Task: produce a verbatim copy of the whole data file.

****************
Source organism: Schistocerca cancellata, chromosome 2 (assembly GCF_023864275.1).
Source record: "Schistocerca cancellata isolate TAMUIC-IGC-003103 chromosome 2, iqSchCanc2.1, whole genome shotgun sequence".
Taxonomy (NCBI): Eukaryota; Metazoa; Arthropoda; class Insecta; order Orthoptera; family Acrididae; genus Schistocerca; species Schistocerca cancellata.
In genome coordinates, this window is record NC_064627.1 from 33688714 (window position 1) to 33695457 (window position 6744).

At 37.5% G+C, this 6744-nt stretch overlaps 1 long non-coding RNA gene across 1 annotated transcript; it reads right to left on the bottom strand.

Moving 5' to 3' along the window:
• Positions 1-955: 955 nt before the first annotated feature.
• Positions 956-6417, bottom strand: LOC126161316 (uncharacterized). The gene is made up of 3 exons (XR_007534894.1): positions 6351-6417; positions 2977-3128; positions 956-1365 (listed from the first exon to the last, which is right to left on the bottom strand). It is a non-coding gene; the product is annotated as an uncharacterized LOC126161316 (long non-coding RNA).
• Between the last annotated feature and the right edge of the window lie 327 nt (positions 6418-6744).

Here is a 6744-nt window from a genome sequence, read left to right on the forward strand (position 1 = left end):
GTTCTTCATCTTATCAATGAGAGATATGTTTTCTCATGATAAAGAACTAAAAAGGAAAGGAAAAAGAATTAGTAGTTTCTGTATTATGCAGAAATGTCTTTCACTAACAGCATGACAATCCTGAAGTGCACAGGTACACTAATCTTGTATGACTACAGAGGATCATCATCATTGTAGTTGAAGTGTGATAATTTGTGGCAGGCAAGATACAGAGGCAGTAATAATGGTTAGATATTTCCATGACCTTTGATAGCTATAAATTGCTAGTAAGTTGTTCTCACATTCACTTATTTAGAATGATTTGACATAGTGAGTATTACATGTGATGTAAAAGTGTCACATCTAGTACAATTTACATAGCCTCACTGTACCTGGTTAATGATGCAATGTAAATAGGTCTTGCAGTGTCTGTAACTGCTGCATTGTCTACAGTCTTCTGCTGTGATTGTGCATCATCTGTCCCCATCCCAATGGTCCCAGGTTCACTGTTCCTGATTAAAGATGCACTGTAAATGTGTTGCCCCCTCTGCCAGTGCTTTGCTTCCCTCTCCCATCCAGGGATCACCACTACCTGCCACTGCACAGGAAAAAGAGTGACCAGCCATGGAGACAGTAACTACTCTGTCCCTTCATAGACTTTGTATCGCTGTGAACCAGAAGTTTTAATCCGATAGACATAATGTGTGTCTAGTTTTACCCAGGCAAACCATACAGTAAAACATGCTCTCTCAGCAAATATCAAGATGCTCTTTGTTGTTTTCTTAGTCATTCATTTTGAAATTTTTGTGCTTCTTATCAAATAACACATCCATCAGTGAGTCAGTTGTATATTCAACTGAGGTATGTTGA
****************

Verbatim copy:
Source organism: Schistocerca cancellata, chromosome 2 (assembly GCF_023864275.1).
Source record: "Schistocerca cancellata isolate TAMUIC-IGC-003103 chromosome 2, iqSchCanc2.1, whole genome shotgun sequence".
Taxonomy (NCBI): Eukaryota; Metazoa; Arthropoda; class Insecta; order Orthoptera; family Acrididae; genus Schistocerca; species Schistocerca cancellata.
In genome coordinates, this window is record NC_064627.1 from 33688714 (window position 1) to 33695457 (window position 6744).

At 37.5% G+C, this 6744-nt stretch overlaps 1 long non-coding RNA gene across 1 annotated transcript; it reads right to left on the bottom strand.

Moving 5' to 3' along the window:
• Positions 1-955: 955 nt before the first annotated feature.
• Positions 956-6417, bottom strand: LOC126161316 (uncharacterized). The gene is made up of 3 exons (XR_007534894.1): positions 6351-6417; positions 2977-3128; positions 956-1365 (listed from the first exon to the last, which is right to left on the bottom strand). It is a non-coding gene; the product is annotated as an uncharacterized LOC126161316 (long non-coding RNA).
• Between the last annotated feature and the right edge of the window lie 327 nt (positions 6418-6744).

Here is a 6744-nt window from a genome sequence, read left to right on the forward strand (position 1 = left end):
GTTCTTCATCTTATCAATGAGAGATATGTTTTCTCATGATAAAGAACTAAAAAGGAAAGGAAAAAGAATTAGTAGTTTCTGTATTATGCAGAAATGTCTTTCACTAACAGCATGACAATCCTGAAGTGCACAGGTACACTAATCTTGTATGACTACAGAGGATCATCATCATTGTAGTTGAAGTGTGATAATTTGTGGCAGGCAAGATACAGAGGCAGTAATAATGGTTAGATATTTCCATGACCTTTGATAGCTATAAATTGCTAGTAAGTTGTTCTCACATTCACTTATTTAGAATGATTTGACATAGTGAGTATTACATGTGATGTAAAAGTGTCACATCTAGTACAATTTACATAGCCTCACTGTACCTGGTTAATGATGCAATGTAAATAGGTCTTGCAGTGTCTGTAACTGCTGCATTGTCTACAGTCTTCTGCTGTGATTGTGCATCATCTGTCCCCATCCCAATGGTCCCAGGTTCACTGTTCCTGATTAAAGATGCACTGTAAATGTGTTGCCCCCTCTGCCAGTGCTTTGCTTCCCTCTCCCATCCAGGGATCACCACTACCTGCCACTGCACAGGAAAAAGAGTGACCAGCCATGGAGACAGTAACTACTCTGTCCCTTCATAGACTTTGTATCGCTGTGAACCAGAAGTTTTAATCCGATAGACATAATGTGTGTCTAGTTTTACCCAGGCAAACCATACAGTAAAACATGCTCTCTCAGCAAATATCAAGATGCTCTTTGTTGTTTTCTTAGTCATTCATTTTGAAATTTTTGTGCTTCTTATCAAATAACACATCCATCAGTGAGTCAGTTGTATATTCAACTGAGGTATGTTGA